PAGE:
Editorial: Historical simulations in classrooms should be left in the past
December 17, 2019
This past spring, an 11-year-old student was assigned to perform the Nazi salute while portraying Adolf Hitler for a “Living History” project at the McFadden School of Excellence in Tennessee, according to the HuffPost. For weeks following the incident, students witnessed their classmates exercising the salute outside of class. Uncomfortable with the appalling actions of her fellow classmates, a student spoke up in class, but was told by her teacher to “not address it again.”
This past November, a Redwood U.S. History class performed a simulated debate in which a 16-year-old white student assumed the role of a pro-slavery plantation owner involved in the historic Dred Scott v. Sandford case. Embodying his allocated role, the student defended African American subordination, saying, “they aren’t actual people.”
At a time where students are separated from issues like the Holocaust or slavery by a generation or more, it can be difficult to effectively portray the magnitude of these historical events while simultaneously being mindful of others’ related experiences. While intended to engage students in active conversations, the aforementioned simulations provided students with a platform to marginalize minorities without taking accountability for their harmful statements.
With this in mind, when addressing these sensitive issues, it is vital that minority students don’t feel isolated in the discussion, especially because of Redwood’s predominantly white demographic. Although we encourage every student to voice their opinion, allowing them to hide behind a character doesn’t achieve that objective. Alongside freedom of expression, every student has the right to feel safe and supported in their classroom environment. For this reason, teachers should utilize seminars and discussion-based learning to initiate actual conversation.
When engaging in classroom conversations, it is easy to confuse the different goals between open discussions and role-playing simulations. While discussions focus on helping students become aware of various viewpoints through personal opinions, role-playing debates force participants to take on a persona whose ideas can alienate minority classmates. Even though both types of conversation allow students to analyze historically controversial topics, only seminars and discussions foster students’ ability to synthesize information while developing their own perspectives.
Role-playing simulations can easily get out of hand, as demonstrated in the Stanford Prison Experiment in 1971. In the experiment, college students from across the nation volunteered to impersonate prisoners and guards in a simulated prison setting. After six days, the Stanford “prison guards” became so immersed in their roles that they eventually lost self-awareness and the ability to hold themselves accountable for their abusive actions.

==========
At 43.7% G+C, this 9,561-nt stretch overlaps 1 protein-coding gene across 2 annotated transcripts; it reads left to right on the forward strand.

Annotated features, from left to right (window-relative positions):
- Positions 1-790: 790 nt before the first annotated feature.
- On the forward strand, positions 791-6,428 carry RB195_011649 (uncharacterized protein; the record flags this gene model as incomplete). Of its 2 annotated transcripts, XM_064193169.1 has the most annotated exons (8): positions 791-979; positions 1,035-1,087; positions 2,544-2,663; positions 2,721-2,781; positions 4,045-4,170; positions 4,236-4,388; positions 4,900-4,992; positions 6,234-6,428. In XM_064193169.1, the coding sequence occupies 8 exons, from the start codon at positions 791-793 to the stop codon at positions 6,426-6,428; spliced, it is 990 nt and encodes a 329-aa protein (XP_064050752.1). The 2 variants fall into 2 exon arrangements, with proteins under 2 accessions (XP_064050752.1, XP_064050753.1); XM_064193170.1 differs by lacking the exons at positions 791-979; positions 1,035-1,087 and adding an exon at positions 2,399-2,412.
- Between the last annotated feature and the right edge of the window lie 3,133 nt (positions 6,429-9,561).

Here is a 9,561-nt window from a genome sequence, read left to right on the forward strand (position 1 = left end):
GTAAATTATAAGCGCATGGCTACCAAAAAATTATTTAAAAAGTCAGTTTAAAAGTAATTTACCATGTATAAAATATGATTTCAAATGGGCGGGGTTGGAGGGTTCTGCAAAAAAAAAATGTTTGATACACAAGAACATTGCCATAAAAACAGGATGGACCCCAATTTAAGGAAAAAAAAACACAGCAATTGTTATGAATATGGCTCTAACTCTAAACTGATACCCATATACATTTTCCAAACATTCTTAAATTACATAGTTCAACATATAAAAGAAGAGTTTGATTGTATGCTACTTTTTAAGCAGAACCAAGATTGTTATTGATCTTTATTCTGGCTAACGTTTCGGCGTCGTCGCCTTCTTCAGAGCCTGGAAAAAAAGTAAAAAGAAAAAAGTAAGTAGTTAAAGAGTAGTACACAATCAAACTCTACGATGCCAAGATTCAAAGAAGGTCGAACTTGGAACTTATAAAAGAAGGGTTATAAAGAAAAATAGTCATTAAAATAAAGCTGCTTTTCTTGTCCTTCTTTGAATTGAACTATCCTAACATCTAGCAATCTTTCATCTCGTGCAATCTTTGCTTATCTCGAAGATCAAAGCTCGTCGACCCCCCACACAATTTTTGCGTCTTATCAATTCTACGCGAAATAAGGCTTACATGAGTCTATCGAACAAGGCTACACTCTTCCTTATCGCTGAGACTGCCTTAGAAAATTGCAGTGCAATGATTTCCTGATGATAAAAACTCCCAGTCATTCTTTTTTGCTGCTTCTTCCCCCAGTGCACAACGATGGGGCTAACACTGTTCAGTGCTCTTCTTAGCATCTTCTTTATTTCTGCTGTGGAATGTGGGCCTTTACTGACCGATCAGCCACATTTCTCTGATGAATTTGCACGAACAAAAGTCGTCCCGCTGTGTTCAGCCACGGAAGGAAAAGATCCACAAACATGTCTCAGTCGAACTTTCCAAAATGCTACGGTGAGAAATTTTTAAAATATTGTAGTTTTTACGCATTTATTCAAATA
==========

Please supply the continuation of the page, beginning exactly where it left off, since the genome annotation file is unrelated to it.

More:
Though the circumstances portrayed in this example are more extreme than what occurs during classroom simulations, the experiment’s results reveal how role-play can enable participants to abuse their allocated roles. This behavior is mirrored at Redwood when role-play is presented as an acting exercise that seemingly doesn’t need to be taken seriously.
Last year, a U.S. History class was assigned to simulate a lunch counter sit-in, where one group of students portrayed African American protestors while the other group played white employees harassing them. After a student in the class brought up their concerns with administration, the exercise was canceled. The cancellation was then met with backlash from several students who had volunteered to be the racist white employees, making the other students uncomfortable, according to a participant. This structure can easily be seen as an excuse for inappropriate, insensitive behavior as students may believe that their character acts as a protective mask for their actions.
With this in mind, we encourage teachers to hold open discussions or Socratic seminars rather than assigning roles in debates and simulations. Eliminating role-play regarding sensitive topics and replacing it with open discussions about those issues allows students to project their opinions in a collective learning environment while being held responsible for their actions and statements.
Instead of debating historical issues that have long been resolved, teachers could be using debates to discuss current local and national events or international headline stories. That way, students have an environment to express themselves while staying informed on important current news. Issues such as segregation have long been determined to be immoral, so bringing discussions of their morality back only sows seeds for bigotry.
We aren’t denying that role-playing can be an interesting way to break up the monotony of lectures. Embodying people from the past can bring the classroom to life, allowing students to become more engaged in the information. But more often than not, that objective isn’t met. If the real aim is to generate conversation on uncomfortable topics, presenting it in a Socratic seminar or discussion-based manner would maintain the seriousness of issues discussed while also encouraging meaningful conversation.